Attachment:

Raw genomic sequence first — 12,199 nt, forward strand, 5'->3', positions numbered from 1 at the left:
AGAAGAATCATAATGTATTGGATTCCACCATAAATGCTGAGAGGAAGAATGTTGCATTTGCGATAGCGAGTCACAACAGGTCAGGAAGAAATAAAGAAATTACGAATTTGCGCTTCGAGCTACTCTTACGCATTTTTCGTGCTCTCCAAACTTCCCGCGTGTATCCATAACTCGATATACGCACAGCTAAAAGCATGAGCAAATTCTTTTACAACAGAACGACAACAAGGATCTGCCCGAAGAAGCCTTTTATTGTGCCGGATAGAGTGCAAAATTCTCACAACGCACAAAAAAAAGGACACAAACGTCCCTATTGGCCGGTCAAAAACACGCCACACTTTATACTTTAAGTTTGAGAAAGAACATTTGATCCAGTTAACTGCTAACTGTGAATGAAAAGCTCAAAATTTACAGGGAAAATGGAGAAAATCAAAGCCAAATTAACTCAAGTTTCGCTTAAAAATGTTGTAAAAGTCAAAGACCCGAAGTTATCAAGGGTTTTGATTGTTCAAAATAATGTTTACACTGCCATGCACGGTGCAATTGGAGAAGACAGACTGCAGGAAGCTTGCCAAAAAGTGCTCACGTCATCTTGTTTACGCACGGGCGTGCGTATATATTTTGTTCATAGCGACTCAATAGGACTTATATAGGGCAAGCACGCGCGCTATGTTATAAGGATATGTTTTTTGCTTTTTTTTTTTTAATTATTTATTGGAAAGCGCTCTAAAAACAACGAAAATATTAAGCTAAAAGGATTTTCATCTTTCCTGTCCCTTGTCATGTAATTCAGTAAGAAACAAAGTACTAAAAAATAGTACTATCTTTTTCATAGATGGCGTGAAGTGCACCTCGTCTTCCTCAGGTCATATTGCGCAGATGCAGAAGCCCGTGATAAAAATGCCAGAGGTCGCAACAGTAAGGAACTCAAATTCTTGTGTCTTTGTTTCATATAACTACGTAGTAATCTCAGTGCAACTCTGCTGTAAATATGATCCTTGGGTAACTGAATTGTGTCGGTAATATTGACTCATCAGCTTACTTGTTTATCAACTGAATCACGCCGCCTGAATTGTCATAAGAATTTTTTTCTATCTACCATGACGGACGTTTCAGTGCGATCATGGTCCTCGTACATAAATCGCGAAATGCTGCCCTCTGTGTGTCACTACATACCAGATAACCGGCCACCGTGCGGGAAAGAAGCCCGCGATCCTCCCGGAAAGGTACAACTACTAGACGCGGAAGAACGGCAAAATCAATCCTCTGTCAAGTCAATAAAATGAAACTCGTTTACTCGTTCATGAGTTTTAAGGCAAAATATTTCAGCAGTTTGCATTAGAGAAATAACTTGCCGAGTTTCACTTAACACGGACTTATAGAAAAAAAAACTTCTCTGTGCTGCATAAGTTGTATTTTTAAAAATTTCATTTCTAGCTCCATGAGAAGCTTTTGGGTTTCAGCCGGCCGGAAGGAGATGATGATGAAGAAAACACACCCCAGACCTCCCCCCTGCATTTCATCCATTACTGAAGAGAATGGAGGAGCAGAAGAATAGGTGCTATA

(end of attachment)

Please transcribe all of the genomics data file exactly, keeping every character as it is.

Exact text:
Raw genomic sequence first — 12,199 nt, forward strand, 5'->3', positions numbered from 1 at the left:
AGAAGAATCATAATGTATTGGATTCCACCATAAATGCTGAGAGGAAGAATGTTGCATTTGCGATAGCGAGTCACAACAGGTCAGGAAGAAATAAAGAAATTACGAATTTGCGCTTCGAGCTACTCTTACGCATTTTTCGTGCTCTCCAAACTTCCCGCGTGTATCCATAACTCGATATACGCACAGCTAAAAGCATGAGCAAATTCTTTTACAACAGAACGACAACAAGGATCTGCCCGAAGAAGCCTTTTATTGTGCCGGATAGAGTGCAAAATTCTCACAACGCACAAAAAAAAGGACACAAACGTCCCTATTGGCCGGTCAAAAACACGCCACACTTTATACTTTAAGTTTGAGAAAGAACATTTGATCCAGTTAACTGCTAACTGTGAATGAAAAGCTCAAAATTTACAGGGAAAATGGAGAAAATCAAAGCCAAATTAACTCAAGTTTCGCTTAAAAATGTTGTAAAAGTCAAAGACCCGAAGTTATCAAGGGTTTTGATTGTTCAAAATAATGTTTACACTGCCATGCACGGTGCAATTGGAGAAGACAGACTGCAGGAAGCTTGCCAAAAAGTGCTCACGTCATCTTGTTTACGCACGGGCGTGCGTATATATTTTGTTCATAGCGACTCAATAGGACTTATATAGGGCAAGCACGCGCGCTATGTTATAAGGATATGTTTTTTGCTTTTTTTTTTTTAATTATTTATTGGAAAGCGCTCTAAAAACAACGAAAATATTAAGCTAAAAGGATTTTCATCTTTCCTGTCCCTTGTCATGTAATTCAGTAAGAAACAAAGTACTAAAAAATAGTACTATCTTTTTCATAGATGGCGTGAAGTGCACCTCGTCTTCCTCAGGTCATATTGCGCAGATGCAGAAGCCCGTGATAAAAATGCCAGAGGTCGCAACAGTAAGGAACTCAAATTCTTGTGTCTTTGTTTCATATAACTACGTAGTAATCTCAGTGCAACTCTGCTGTAAATATGATCCTTGGGTAACTGAATTGTGTCGGTAATATTGACTCATCAGCTTACTTGTTTATCAACTGAATCACGCCGCCTGAATTGTCATAAGAATTTTTTTCTATCTACCATGACGGACGTTTCAGTGCGATCATGGTCCTCGTACATAAATCGCGAAATGCTGCCCTCTGTGTGTCACTACATACCAGATAACCGGCCACCGTGCGGGAAAGAAGCCCGCGATCCTCCCGGAAAGGTACAACTACTAGACGCGGAAGAACGGCAAAATCAATCCTCTGTCAAGTCAATAAAATGAAACTCGTTTACTCGTTCATGAGTTTTAAGGCAAAATATTTCAGCAGTTTGCATTAGAGAAATAACTTGCCGAGTTTCACTTAACACGGACTTATAGAAAAAAAAACTTCTCTGTGCTGCATAAGTTGTATTTTTAAAAATTTCATTTCTAGCTCCATGAGAAGCTTTTGGGTTTCAGCCGGCCGGAAGGAGATGATGATGAAGAAAACACACCCCAGACCTCCCCCCTGCATTTCATCCATTACTGAAGAGAATGGAGGAGCAGAAGAATAGGTGCTATA